Friday, August 12, 2011

FRIDAY FOLLIES: Bachmann's look, Mitt's People, and the Artistry of the All-seeing Blind.

Michele Bachmann was on Newsweek's cover this week and editor Tina Brown swears to all who will listen that Bachmann's bizarre cross-eyed skyward gaze was meant only to "capture her intensity".  About the crossed-eyes, Tina says she doesn't see it.  She honestly doesn't know what all the fuss is about.  (Cough, choke, gasp, gag.)


She was on "Morning Joe" last week defending her choice, and what an entertaining few minutes that was!



Now there are cries of foul and/or sexism and/or foul sexism.  Even Miss America got into the fray on Fox and Friends.  Did she think the cover was racist?  Well, yes she did.

But as someone who has never had the good sense to put on a photo face when a camera is pointed toward me, I might actually have some sympathy for the expressive Rep. Bachmann.  I blame it on my Italian heritage.  While I'm talking with my hands I can make some pretty awful faces, especially if I'm in a rage about the Tea Party and people like Michele Bachmann.  Or being put on hold having to listen to Jazz when I'm trying to get something done that requires telephone support.  Things like that.   (No, I'm not going to show classic examples here, though there are plenty of them out there.)

I know what it is to get caught with the goofy face.  It's embarrassing.  And I thought that's what happened with Bachmann until Tina Brown talked about the photo shoot.  The cover photo wasn't a candid, it was a studio portrait set up with a photographer who had all the time in the world to get a good one.  OMG.  Tina.  You scamp.

Mitt Romney got caught admitting that corporations are people, thus ensuring some big bucks in the campaign coffers from the corporate persons.  That would be a good thing if Republicans actually wanted him as their candidate, but they don't seem to be leaning that way.  Still, he's out there giving it all he's got, and all he's got is the best entertainment at the Iowa State Fair.



ROMNEY: Corporations are people, my friend. We could raise taxes and --
[unintelligible crosstalk]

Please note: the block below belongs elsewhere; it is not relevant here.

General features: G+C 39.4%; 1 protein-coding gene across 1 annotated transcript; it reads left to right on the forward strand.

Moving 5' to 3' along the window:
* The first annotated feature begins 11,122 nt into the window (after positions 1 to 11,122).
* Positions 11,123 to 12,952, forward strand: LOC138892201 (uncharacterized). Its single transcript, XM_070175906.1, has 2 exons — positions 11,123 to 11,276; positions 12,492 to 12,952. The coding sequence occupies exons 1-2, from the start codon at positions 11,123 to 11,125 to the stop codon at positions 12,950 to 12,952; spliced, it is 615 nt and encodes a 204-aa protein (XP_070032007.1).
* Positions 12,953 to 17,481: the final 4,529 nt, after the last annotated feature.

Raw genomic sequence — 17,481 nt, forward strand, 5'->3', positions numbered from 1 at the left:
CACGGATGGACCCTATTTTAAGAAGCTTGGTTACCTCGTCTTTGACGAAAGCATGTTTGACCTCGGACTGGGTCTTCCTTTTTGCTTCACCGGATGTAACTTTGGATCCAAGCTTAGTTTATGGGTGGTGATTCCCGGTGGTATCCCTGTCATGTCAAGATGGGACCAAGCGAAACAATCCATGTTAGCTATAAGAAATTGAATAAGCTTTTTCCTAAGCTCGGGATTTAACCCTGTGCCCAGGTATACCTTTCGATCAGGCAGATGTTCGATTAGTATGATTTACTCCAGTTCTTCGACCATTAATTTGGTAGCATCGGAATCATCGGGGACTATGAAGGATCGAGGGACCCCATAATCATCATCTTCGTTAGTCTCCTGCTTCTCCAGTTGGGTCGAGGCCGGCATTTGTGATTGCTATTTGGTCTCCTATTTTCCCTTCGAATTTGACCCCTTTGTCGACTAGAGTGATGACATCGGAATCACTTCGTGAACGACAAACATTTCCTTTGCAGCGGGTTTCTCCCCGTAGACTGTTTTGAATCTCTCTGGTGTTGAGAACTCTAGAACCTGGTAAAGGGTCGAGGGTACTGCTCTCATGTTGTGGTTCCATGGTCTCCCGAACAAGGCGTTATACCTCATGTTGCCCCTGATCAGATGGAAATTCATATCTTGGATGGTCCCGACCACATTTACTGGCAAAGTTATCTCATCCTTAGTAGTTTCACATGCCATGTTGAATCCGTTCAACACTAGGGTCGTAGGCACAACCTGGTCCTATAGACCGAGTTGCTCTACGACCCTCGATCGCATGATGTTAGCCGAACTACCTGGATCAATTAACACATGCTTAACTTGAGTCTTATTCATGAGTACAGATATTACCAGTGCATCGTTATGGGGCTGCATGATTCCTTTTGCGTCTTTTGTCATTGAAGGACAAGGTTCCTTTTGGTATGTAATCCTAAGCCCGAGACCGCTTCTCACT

ROMNEY: Of course they are. Everything corporations earn ultimately goes to people. So -- [audience laughter] where do you think it goes?
[shouts]
Whose pockets? Whose pockets? People's pockets.
Okay -- human beings, my friend.
Number one, so number one: you can raise taxes. That's not the approach that I would take.
Number two, you can make sure that the promises we make are promises that we can keep. And in my view, the areas that you have to consider are, for higher-income people ...


Well, that was kind of nutty...  I went looking for someone coming to Mitt's defense but so far all I've found is a quote from a Romney spokesman on an update to a piece on Talking Points Memo:

Update: Romney spokesman Eric Fehrnstrom took to Twitter to defend Romney's quote: "Do folks think corporations are buildings? They're people who incorporate to conduct business. They create jobs and hire more people."

Okay, that's better.  I get it now.  Meanwhile, the DCCC has already come out with a video using Streisand's "People" as background music.  It's here.

I was all over the tube looking at comments.  Someone wanted to know if corporate takeovers could now be considered kidnapping.  Someone else wanted to know if two male corporations could get married or would they have to settle for a merger.  So I added a few myself:  When does the awkward teenage phase end?   Is there a diet for obese corporations?  Can they bake a cherry pie?  Who does their nails?  Can one of them become President of the United States? Can we punch them in the face?  How do we tell their faces from their asses?

It's a zoo out there, my friends.  Nuts is the new normal.


Moments of Sublime:  On one of my quests for interesting distractions, I found a link to a blind painter.  How does one paint if one can't see?  Well, seeing is in the eye of the beholder, it seems.  These artists would be remarkable if they were simply artists who could paint. The fact that they paint while blind makes them awesome in my eyes.


John Bramblitt became blind at age 30.  He has never seen his wife or child, nor any of his subjects, yet he paints them beautifully and accurately.  He explains his technique here.

 


This is Maria Santos.  She was blinded in a car accident when she was just 22 years old and already an accomplished artist.  Watch the video about her experiences here.

 What inspirations they are.  They've developed whole new ways of seeing in order to accomplish their dreams.  There are lessons to be learned from them, but for now...just enjoy.

Cartoon of the Week

Clay Bennett, Chattanooga Times Free Press

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